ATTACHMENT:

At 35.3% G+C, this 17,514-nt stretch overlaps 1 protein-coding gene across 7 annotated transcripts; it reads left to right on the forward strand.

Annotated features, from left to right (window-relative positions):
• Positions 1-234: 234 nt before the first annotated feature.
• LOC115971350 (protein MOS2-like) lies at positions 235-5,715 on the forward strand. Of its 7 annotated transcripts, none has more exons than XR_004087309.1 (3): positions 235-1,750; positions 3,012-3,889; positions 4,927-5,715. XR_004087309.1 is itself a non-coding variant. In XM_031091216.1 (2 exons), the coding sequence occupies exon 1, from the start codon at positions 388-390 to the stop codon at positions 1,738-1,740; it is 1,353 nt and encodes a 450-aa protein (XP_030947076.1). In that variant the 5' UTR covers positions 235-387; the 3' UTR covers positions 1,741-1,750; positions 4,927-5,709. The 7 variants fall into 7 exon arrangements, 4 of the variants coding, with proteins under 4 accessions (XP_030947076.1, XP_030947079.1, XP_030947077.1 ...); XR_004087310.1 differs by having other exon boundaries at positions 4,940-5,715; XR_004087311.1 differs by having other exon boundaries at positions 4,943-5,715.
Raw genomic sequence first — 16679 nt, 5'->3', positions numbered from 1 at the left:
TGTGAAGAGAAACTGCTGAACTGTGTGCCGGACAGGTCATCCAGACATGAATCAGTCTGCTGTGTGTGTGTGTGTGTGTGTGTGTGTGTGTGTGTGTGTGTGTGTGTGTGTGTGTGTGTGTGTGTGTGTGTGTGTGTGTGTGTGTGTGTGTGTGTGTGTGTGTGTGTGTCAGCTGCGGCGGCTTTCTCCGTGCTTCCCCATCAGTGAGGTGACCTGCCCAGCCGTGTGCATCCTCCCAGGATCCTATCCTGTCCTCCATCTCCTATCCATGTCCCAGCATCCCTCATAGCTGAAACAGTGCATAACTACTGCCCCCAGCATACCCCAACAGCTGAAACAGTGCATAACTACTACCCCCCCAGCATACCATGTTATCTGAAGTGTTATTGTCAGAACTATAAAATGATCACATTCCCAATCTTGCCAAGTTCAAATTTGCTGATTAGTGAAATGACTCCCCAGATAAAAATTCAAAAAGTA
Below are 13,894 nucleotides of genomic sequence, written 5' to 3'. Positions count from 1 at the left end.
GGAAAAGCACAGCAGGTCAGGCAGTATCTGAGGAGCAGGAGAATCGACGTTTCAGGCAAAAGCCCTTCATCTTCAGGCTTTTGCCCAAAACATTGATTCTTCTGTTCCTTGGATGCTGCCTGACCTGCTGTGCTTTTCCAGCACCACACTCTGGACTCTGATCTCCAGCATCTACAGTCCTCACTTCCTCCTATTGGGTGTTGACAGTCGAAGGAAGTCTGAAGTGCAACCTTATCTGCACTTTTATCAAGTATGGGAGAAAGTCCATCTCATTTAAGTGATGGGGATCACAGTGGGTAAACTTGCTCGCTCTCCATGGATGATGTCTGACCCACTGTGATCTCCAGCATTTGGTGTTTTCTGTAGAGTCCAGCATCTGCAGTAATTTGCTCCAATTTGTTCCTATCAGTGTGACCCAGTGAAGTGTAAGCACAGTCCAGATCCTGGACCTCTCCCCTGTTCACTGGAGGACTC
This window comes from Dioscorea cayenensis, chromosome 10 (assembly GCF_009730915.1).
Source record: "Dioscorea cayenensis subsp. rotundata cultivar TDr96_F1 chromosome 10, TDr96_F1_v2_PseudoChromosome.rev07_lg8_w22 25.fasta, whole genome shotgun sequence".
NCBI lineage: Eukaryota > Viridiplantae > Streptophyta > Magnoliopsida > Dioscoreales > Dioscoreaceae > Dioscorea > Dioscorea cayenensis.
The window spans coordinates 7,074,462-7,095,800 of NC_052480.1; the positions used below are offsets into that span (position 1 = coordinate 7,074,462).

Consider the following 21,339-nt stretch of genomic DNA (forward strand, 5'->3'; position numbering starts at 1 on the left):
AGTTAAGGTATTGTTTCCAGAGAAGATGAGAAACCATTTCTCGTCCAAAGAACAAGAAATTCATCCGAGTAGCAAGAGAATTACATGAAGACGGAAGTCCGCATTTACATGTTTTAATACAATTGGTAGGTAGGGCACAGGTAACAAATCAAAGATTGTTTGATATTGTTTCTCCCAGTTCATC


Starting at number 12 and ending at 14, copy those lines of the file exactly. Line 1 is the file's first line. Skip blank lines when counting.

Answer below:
The window spans coordinates 7,074,462-7,095,800 of NC_052480.1; the positions used below are offsets into that span (position 1 = coordinate 7,074,462).

Consider the following 21,339-nt stretch of genomic DNA (forward strand, 5'->3'; position numbering starts at 1 on the left):
AGTTAAGGTATTGTTTCCAGAGAAGATGAGAAACCATTTCTCGTCCAAAGAACAAGAAATTCATCCGAGTAGCAAGAGAATTACATGAAGACGGAAGTCCGCATTTACATGTTTTAATACAATTGGTAGGTAGGGCACAGGTAACAAATCAAAGATTGTTTGATATTGTTTCTCCCAGTTCATC